is clear that it sets out the terms and conditions upon which (a) thepetitioner functioned as an agent of the respondent, (b) he coulddeal with the customers of the Agency area. P1 does not fix aperiod during which the agency will be operative. It appears to be anagency revocable at the will of the respondent. As submitted by Mr.Choksy, P1 constitutes the petitioner a commercial agent of therespondent. PI read as a whole shows very clearly that therelationship between the petitioner and the respondent is acontractual relationship of a commercial nature. It is a purelycontractual relationship of principal and agent.
It is true, as submitted by Dr. Jayewardene, that the respondent isthe "Competent Authority' appointed in terms of section 3 of theBusiness Undertakings (Acquisition) Act No. 35 of 1971 to manageand administer the affairs of the business undertaking vested in theGovernment. In that sense it could be said that the respondent is a"public authority". But the fact that one of the parties to the contract isa "public authority" is not a relevant consideration, since the decisionsought to be quashed by way of certiorari is itself one made pursuantto a power derived from the contract. As pointed out by Mr. Choksy,the Sri Lanka Government Railway imports sleepers. TheCommissioner of Food, acting on behalf of the State, imports items offood. If a dispute arises in regard to the termination of such a contract,can the aggrieved party seek relief by way of certiorari or mandamus ?The answer is succinctly stated by Wade : "Powers derived fromcontract are matters of private law and outside the scope ofprerogative remedies" – Administrative Law, 5th Edn. page 550. It isintensely relevant to note that the contractual relationship we are hereconcerned with, is not regulated by statute* While there is no statutory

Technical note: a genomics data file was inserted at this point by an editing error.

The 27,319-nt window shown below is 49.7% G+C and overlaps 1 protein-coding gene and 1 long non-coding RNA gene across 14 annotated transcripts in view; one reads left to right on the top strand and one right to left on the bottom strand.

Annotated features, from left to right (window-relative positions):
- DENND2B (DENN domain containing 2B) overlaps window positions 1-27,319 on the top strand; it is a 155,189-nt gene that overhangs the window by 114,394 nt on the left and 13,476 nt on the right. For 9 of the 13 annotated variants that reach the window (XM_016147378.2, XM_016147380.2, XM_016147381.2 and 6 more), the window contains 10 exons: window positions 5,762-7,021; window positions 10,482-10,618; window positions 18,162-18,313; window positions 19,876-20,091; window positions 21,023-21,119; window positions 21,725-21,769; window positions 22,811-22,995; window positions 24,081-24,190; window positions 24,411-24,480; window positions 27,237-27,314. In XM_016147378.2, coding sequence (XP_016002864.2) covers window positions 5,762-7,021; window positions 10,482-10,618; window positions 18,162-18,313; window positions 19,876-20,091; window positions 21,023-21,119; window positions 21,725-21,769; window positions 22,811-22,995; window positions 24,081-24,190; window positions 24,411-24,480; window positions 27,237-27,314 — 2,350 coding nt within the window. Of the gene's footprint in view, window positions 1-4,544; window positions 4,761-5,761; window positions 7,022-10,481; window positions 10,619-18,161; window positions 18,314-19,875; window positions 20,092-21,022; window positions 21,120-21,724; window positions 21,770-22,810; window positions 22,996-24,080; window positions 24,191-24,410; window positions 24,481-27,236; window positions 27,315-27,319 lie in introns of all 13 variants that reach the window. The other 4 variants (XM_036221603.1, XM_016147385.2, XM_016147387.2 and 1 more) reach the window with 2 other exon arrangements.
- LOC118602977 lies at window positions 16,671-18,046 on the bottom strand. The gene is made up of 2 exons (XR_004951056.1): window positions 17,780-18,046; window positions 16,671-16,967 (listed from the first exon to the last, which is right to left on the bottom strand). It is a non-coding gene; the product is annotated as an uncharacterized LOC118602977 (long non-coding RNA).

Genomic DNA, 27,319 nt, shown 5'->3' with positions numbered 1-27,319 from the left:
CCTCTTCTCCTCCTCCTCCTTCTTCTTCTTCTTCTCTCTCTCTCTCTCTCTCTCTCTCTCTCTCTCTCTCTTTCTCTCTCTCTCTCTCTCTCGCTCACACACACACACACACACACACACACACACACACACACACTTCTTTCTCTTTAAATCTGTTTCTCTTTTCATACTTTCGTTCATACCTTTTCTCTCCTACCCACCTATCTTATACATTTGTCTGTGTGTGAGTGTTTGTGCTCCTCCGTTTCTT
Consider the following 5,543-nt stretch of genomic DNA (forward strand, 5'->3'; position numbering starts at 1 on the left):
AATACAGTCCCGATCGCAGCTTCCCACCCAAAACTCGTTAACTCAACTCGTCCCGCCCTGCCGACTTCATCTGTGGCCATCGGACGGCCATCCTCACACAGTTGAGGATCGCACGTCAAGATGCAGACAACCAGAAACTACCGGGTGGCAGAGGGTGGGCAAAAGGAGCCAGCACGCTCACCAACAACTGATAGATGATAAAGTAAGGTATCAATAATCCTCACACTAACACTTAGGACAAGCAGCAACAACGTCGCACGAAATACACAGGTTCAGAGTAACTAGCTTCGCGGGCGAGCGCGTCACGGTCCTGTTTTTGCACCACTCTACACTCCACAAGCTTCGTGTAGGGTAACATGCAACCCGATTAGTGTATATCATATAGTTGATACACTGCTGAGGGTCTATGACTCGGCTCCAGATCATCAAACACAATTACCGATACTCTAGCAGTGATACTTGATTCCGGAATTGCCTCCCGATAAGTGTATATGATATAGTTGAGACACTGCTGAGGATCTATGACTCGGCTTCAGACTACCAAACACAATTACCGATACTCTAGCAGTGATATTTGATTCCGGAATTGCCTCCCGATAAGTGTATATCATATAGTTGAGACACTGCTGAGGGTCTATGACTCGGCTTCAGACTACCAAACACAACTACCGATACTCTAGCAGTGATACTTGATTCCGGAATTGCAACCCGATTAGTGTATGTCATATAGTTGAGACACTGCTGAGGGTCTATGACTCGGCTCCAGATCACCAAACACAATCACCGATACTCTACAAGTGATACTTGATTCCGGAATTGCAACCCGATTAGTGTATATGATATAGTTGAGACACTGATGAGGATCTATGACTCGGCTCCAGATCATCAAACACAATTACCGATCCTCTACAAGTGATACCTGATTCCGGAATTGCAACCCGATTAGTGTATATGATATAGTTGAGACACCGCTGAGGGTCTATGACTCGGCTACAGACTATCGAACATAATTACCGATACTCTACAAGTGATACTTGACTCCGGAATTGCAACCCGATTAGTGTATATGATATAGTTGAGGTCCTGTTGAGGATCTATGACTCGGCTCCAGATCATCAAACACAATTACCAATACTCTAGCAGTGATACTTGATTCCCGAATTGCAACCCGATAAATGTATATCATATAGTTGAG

Sri Lanka Law Reports
(198512 Sri L.R.